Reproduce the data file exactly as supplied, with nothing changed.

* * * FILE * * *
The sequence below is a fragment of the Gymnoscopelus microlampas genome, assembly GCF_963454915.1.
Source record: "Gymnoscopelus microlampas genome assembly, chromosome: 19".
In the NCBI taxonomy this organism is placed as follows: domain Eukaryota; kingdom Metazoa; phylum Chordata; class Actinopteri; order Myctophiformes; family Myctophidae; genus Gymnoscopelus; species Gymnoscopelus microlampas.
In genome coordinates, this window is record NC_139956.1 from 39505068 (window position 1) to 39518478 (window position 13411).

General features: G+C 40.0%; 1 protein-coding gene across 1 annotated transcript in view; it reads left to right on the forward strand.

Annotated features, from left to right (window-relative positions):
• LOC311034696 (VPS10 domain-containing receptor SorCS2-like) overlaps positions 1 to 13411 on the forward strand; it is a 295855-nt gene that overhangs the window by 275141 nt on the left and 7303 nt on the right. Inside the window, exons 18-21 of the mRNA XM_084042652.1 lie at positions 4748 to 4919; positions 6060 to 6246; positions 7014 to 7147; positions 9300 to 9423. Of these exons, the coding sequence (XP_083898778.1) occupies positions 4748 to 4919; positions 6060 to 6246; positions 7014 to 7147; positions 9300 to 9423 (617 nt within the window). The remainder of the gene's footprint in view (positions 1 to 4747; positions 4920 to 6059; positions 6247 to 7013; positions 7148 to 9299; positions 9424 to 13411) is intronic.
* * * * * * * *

The sequence below is a fragment of the Gymnoscopelus microlampas genome, assembly GCF_963454915.1.
Source record: "Gymnoscopelus microlampas genome assembly, chromosome: 19".
In the NCBI taxonomy this organism is placed as follows: domain Eukaryota; kingdom Metazoa; phylum Chordata; class Actinopteri; order Myctophiformes; family Myctophidae; genus Gymnoscopelus; species Gymnoscopelus microlampas.
In genome coordinates, this window is record NC_139956.1 from 39505068 (window position 1) to 39518478 (window position 13411).

General features: G+C 40.0%; 1 protein-coding gene across 1 annotated transcript in view; it reads left to right on the forward strand.

Annotated features, from left to right (window-relative positions):
• LOC311034696 (VPS10 domain-containing receptor SorCS2-like) overlaps positions 1 to 13411 on the forward strand; it is a 295855-nt gene that overhangs the window by 275141 nt on the left and 7303 nt on the right. Inside the window, exons 18-21 of the mRNA XM_084042652.1 lie at positions 4748 to 4919; positions 6060 to 6246; positions 7014 to 7147; positions 9300 to 9423. Of these exons, the coding sequence (XP_083898778.1) occupies positions 4748 to 4919; positions 6060 to 6246; positions 7014 to 7147; positions 9300 to 9423 (617 nt within the window). The remainder of the gene's footprint in view (positions 1 to 4747; positions 4920 to 6059; positions 6247 to 7013; positions 7148 to 9299; positions 9424 to 13411) is intronic.